You could have a big dipper   

A Birthday Embrace by Ryan Norman



The best part about being alive is the sun: the UV kiss on my cheeks, my forehead. And I’ve been here a lot recently—lying on the sparse grass—a patchwork of lush green, sun-bleached yellow, and rocky dirt. But my cheeks are hot, and I don’t know if it’s the sun, just shy of noon, trying to turn me into ash. That molten star can’t make me leave. I’ve paid for this plot. Last April my headstone finally came, so I bought a handheld broom from the dollar store. I never knew how expensive it is to die. But money is a construct, anyway; a construct that has grasped my neck for 35 years. So, I catch my breath and lean hard on the macabre slab of rock, my right arm sweeping the debris from the base. All looks perfect now, but is it?

Today is my 35th birthday and all I want to do is listen to the dirt. It’s quiet but I leave my right ear pressed to the ground, my arms, and legs limp in the grass. I’m giving everything to this earth; one of these days it’s going to open its toothless maw and swallow me as I pass frantic voles falling out of their broken tunnels. But that would be ideal. I come here, to the cemetery, to my plot, so that my body knows where it will sleep; and sleep is where it all started. Since I was young, I’ve been suffering through the same dream: some man sitting at the kitchen table. But I didn’t know who the man was until I was older. It was me. It is me. Surrounded by darkness, I watch myself inhale to blow out candles on a cake. A waxy 35 melting under the flames, one burning on a 3 and another burning on a 5. It’s the puddles of liquified wax that send me into a panic, screaming in my smile-plastered face to wake up. Every time I watch the dark’s velvet fingers grasp my hair and pull me from the birthday candle’s glow. And that’s when I startle awake, every depression in my skin a pool of sweat.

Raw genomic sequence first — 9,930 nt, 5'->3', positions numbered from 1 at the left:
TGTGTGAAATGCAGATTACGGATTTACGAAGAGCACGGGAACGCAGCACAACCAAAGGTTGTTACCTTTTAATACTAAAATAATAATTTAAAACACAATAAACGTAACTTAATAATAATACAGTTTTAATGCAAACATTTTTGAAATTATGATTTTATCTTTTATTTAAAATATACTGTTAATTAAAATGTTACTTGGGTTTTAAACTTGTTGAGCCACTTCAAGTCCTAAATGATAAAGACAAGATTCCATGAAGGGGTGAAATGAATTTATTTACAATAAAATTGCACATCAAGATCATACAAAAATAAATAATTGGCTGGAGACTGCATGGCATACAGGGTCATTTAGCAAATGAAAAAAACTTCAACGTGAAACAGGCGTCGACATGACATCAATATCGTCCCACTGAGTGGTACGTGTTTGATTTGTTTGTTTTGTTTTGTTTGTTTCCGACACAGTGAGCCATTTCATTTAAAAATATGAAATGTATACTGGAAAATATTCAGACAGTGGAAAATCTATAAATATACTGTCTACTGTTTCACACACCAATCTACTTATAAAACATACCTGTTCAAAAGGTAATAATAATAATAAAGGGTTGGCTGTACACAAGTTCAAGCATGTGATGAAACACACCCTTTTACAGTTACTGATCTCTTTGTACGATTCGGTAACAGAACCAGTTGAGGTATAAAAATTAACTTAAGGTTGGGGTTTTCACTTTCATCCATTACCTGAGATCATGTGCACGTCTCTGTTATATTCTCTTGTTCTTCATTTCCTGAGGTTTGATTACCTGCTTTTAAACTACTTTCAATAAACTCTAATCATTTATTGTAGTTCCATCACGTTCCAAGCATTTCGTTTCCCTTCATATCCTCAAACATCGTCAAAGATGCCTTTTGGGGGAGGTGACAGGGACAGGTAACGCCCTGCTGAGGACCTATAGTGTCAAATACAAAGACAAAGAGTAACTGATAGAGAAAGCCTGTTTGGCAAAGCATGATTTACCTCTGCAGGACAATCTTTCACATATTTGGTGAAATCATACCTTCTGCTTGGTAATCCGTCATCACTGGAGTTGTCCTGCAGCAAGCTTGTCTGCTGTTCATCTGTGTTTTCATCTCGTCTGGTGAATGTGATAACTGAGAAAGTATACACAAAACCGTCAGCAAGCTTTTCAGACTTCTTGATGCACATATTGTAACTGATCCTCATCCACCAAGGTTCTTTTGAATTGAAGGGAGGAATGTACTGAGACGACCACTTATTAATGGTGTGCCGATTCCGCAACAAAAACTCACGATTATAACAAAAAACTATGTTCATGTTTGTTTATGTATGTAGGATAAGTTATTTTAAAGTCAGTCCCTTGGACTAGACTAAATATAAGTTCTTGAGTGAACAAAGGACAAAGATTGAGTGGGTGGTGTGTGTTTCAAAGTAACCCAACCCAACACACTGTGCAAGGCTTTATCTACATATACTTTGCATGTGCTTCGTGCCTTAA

And it is for this reason that I am here today, one cheek to the sky, the other on the patchwork grass. Today I am going to die. It’s a fact that I’ve been living with since I can remember. The only problem is I don’t know how I’m going to die, and I don’t know when I’m going to die. Definitely no cake; no candles; no dark on my back. This is a really nice spot though. My grave is at the bottom of a small hill with all the light, and on the hill is a full-trunked oak tree. Acorns drop and roll down the hill, stopping just a few feet from my eternal bed. And the sun is moving west allowing my cheek some respite. I can get comfortable now that the sun isn’t burning my skin; let my body melt into the ground.

But my body isn’t the only part of me at rest, my mind is quiet too. That’s the true comfort: knowing today is the day. I’m just a body after all and bodies are just temporary. In the distance I can see the wind pick up some leaves and spin them around, and I swear I saw the flicker of a flame; but I’m just seeing things. If I lie very still and hold my breath, I can barely make it out, but I hear the grass blades bend in the wind behind me. I wish someone could be with me. My heart feels high in my chest and it is beating fast then slowing down then beating fast again. Just breathe; relax. I can still hear the grass bend behind me. What was that? I flip over onto my forearm and elbow and my heart is racing again. The sun is beyond the tree and the shadow is almost touching me. I lie on my back making sure every inch of my body is pressed into the ground. It has a face, and it looks like me. So, I start chanting, “I’m just a body. I’m just a body.” The dark’s velvet hand brushes my cheek and covers my mouth as I start to sink into the earth, a body in life and a body in death.



Ryan Norman (he/him) is a queer writer from New York living in the Hudson Valley. Ryan enjoys swimming in mountain lakes and climbing tall things. He is a contributing editor of creative nonfiction with Barren Magazine. His work has appeared in From Whispers to Roars, X-R-A-Y Literary Magazine, Black Bough Poetry, Hobart, Maudlin House, and elsewhere. His micro chapbook I ALWAYS WANTED TO BE A BOND GIRL is forthcoming with The Daily Drunk July 2021 and his chapbook CICADA SONG is forthcoming with Finishing Line Press November 2021. You can find him on Twitter @RyanMGNorman or ryanmgnorman.com

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